Discovering and exploiting a remote buffer overflow vulnerability in an FTP server – PART 1

28 11 2009

Hello all, in this tutorial we will learn how to identify a vulnerability in an FTP server through the process of “Fuzzing” which could lead to a DoS or Buffer Overflow vulnerability identification. In this specific part we will use FTPFuzz to crash FileCOPA and identify a vulnerability in the LIST command.

First of all to get started, everything you will need to follow along this tutorial is downloadable in this .rar:

1) Get the .rar file mentioned above and set up FileCOPA and add a user with username “test” and password “test” (or whatever you want the username and password to be) and set the root folder to anything you like (here I used c:\ftp).

2) Just leave the server running, open Immunity Debugger and attach it to the process and press the play button to let it run.

3) Open FTPFuzz and enter the host. Now press “Discover” to discover what FTP commands are available on this server. FTPFuzz will automaticly edit this.

Note: if this were a real-life test on a server with no known vulnerabilities, we would leave it as it is after FTPfuzz discovered the commands for us, but for this example I’ll only leave on “USER” “PASS” and “LIST” (the vulnerability is in LIST. USER and PASS are just to login on the test account).

4) Go to USER and PASS and edit the arguments to fit the username and pass you specified when setting up the server (in my case this is just test:test).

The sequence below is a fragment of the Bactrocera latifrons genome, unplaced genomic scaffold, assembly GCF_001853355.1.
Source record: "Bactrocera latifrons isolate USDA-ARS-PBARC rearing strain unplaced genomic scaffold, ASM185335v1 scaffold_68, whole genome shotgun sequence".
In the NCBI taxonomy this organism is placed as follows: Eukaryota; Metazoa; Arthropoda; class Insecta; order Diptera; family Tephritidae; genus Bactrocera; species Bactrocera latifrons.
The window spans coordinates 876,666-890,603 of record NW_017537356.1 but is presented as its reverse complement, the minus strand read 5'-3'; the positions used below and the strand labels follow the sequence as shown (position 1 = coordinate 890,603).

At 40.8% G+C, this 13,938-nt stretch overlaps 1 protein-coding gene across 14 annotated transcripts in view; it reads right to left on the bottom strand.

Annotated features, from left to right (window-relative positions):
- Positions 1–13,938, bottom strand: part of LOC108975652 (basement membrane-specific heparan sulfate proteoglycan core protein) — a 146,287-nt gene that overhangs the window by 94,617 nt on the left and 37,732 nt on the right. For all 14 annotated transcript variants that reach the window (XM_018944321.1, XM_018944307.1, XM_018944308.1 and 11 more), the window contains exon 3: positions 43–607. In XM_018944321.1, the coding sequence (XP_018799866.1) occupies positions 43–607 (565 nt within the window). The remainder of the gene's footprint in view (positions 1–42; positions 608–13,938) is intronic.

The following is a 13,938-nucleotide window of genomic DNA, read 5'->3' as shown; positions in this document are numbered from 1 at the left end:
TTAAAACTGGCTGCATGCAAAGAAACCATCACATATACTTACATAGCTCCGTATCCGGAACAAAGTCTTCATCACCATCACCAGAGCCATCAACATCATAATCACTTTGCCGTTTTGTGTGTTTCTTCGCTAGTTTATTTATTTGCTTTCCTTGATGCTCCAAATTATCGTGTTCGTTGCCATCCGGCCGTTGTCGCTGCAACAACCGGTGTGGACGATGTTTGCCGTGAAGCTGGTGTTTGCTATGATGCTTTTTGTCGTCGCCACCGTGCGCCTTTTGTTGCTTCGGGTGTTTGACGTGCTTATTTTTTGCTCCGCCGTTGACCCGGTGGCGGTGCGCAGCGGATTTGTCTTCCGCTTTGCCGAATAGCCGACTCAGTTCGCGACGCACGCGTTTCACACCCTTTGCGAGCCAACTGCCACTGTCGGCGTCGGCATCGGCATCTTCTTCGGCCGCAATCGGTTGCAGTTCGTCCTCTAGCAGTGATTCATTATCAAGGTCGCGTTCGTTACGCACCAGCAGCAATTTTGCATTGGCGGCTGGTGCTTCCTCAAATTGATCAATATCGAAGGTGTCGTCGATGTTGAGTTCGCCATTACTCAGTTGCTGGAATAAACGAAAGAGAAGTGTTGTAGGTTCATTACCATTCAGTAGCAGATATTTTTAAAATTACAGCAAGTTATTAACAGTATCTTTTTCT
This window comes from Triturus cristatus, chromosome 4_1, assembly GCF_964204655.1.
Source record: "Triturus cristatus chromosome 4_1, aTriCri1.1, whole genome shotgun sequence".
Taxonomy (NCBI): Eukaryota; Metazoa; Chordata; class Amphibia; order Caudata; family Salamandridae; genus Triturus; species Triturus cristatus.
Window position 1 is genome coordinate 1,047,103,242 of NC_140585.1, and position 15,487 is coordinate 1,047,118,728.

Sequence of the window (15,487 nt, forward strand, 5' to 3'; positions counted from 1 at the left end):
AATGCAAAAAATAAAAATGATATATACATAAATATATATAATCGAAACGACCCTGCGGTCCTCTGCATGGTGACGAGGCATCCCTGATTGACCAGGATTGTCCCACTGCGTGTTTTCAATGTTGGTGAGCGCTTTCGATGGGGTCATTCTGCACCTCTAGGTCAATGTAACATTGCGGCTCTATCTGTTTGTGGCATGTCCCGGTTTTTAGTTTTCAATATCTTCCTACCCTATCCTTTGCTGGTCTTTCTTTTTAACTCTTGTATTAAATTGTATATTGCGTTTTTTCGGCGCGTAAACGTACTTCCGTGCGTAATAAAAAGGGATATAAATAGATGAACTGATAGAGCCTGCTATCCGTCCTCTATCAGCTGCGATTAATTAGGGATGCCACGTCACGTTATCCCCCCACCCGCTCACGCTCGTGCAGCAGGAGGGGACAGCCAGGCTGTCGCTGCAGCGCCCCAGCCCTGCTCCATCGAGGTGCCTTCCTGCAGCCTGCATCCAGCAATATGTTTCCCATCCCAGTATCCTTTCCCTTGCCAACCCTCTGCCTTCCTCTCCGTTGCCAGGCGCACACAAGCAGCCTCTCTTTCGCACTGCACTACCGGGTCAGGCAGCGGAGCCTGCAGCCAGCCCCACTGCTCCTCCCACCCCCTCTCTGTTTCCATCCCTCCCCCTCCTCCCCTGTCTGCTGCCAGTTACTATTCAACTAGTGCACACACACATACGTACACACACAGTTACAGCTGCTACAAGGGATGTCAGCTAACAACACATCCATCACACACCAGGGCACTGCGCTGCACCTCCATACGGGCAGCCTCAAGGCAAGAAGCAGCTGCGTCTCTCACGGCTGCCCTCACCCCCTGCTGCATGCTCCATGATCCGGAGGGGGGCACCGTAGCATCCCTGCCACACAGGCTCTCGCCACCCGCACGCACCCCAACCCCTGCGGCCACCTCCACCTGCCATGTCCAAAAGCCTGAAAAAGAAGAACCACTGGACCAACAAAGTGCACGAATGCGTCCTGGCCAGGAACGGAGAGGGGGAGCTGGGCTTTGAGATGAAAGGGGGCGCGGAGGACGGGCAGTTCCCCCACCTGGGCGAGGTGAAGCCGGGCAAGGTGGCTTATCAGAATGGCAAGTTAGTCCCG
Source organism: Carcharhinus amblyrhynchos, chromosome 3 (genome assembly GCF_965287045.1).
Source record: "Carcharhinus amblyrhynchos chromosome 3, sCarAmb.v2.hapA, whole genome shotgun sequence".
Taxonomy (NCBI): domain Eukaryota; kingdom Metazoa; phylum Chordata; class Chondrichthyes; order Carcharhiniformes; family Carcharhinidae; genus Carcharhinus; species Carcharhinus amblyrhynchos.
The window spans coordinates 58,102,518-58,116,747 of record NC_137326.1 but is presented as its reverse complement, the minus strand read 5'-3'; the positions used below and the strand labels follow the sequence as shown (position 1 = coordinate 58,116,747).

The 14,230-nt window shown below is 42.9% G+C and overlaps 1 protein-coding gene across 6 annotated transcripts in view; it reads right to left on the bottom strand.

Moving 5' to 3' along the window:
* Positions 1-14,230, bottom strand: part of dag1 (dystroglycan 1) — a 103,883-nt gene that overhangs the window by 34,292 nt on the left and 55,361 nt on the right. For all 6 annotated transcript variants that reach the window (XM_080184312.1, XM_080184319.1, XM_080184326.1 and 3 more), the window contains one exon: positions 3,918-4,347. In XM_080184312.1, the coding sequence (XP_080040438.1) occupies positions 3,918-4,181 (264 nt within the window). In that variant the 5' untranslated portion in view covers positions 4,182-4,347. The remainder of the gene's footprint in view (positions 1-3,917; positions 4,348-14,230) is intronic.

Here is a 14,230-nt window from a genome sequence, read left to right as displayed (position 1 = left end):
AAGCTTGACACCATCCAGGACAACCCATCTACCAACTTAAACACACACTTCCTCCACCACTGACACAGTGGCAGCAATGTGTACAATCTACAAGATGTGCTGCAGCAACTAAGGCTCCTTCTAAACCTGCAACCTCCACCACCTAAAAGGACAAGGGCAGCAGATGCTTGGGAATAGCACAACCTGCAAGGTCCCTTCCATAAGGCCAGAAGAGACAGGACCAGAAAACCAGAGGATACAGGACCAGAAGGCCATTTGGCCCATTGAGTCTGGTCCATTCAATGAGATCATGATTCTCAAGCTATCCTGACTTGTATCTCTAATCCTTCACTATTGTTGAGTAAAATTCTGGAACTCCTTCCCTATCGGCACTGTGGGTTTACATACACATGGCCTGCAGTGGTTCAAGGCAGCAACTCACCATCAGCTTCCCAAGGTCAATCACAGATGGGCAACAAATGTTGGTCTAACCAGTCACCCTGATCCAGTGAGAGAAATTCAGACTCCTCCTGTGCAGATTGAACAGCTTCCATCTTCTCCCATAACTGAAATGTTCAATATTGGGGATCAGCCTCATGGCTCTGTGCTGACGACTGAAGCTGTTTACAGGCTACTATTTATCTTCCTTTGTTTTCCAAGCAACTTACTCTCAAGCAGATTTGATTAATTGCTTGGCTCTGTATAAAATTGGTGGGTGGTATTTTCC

5) Let FTPFuzz run and wait for FileCOPA to crash… and jup… it crashes!

6) Inside Immunity Debugger we can now see the EIP and EBP have been overwritten with 0x20412041 (which is “A A “ — note the spaces — in reverse).

We have now identified a vulnerability when using the LIST command, followed many times “A ” (\x20\x41)

Take a moment to examine the following screenshot closely:

I hope you enjoyed this tutorial and that it has given you some insight on how to discover DoS or buffer overflow vulnerabilities.
In the next part, we will look at how we can exploit this vulnerability to execute remote shellcode. Please stay tuned for part 2, it will soon be posted.

Diggs, StumbleUpon’s, bookmarks at Delicious, … are always appreciated!

Many thanks go out to corelanc0d3r for his great tips.

Don’t forget to check out my twitter for more updates:




6 responses

23 12 2009


23 12 2009

Thank you very much! ;-)

20 01 2010

Thats Totaly Awesome Bro,
I really love those basics tutorials of coding,
Hope to see more from you.

Thanks for this TUT ;-)

5 02 2010

Great tutorial!!! The best and the first complete I ever came across!!
When can we expect Part 2 ?

Thanks \m/

5 02 2010

Haha i have no idea yeat but thanks for asking. I’ll be working on it, or i might not since there are many tutorials about actually exploiting something.

11 03 2010

Nice tutorial..

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